In his New Yorker article, “Why Walking Helps Us Think,” journalist Ferris Jabr writes that when we go for a walk, we perform better on tests of memory and attention; our brain cells build new connections, staving off the usual withering of brain tissue that comes with age; we can actively change the pace of our thoughts by deliberately walking more briskly or by slowing down; and our attention is left to meander and observe, helping us generate new ideas and to have strokes of insight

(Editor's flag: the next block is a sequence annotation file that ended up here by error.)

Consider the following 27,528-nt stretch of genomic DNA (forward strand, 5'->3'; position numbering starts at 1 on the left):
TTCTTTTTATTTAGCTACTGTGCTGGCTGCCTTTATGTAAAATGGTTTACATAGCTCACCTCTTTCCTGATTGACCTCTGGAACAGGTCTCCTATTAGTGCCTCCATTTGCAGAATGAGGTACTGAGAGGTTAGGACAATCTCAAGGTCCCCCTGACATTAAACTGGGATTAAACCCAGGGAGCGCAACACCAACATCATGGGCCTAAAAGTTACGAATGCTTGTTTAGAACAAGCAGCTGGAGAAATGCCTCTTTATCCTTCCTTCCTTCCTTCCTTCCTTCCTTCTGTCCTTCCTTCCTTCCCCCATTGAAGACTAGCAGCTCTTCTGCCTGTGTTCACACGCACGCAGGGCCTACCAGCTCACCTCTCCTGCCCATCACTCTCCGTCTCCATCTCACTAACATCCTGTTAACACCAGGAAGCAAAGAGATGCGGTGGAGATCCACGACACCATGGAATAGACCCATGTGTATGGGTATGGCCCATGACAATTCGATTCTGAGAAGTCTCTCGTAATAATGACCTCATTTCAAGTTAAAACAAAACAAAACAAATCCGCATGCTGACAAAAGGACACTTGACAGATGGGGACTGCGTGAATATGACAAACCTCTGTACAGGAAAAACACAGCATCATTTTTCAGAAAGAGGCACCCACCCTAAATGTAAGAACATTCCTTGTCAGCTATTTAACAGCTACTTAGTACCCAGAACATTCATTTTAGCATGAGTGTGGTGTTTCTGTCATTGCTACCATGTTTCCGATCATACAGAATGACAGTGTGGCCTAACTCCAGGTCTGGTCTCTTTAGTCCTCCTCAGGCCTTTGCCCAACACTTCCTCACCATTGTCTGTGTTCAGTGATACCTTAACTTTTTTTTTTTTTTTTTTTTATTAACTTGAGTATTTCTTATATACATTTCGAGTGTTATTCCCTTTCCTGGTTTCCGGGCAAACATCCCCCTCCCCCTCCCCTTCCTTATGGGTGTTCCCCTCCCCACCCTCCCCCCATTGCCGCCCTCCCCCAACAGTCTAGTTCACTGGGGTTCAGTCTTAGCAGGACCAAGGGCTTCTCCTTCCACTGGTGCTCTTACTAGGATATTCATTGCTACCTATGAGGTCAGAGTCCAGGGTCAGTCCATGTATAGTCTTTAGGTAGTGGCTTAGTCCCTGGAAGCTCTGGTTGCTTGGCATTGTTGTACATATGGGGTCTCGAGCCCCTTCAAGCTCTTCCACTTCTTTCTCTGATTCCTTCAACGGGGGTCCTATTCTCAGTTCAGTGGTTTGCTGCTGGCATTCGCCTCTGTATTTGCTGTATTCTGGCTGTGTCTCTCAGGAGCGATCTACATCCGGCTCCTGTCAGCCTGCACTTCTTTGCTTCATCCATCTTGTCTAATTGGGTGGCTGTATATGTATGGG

exposure to nature helps us switch from voluntary attention, which draws on our reserves of focus and energy, to involuntary attention, which requires less focus and energy. This allows us to recover from mental fatigue.
Walk when you can, where you can. Your body, mind, and soul will thank you for it.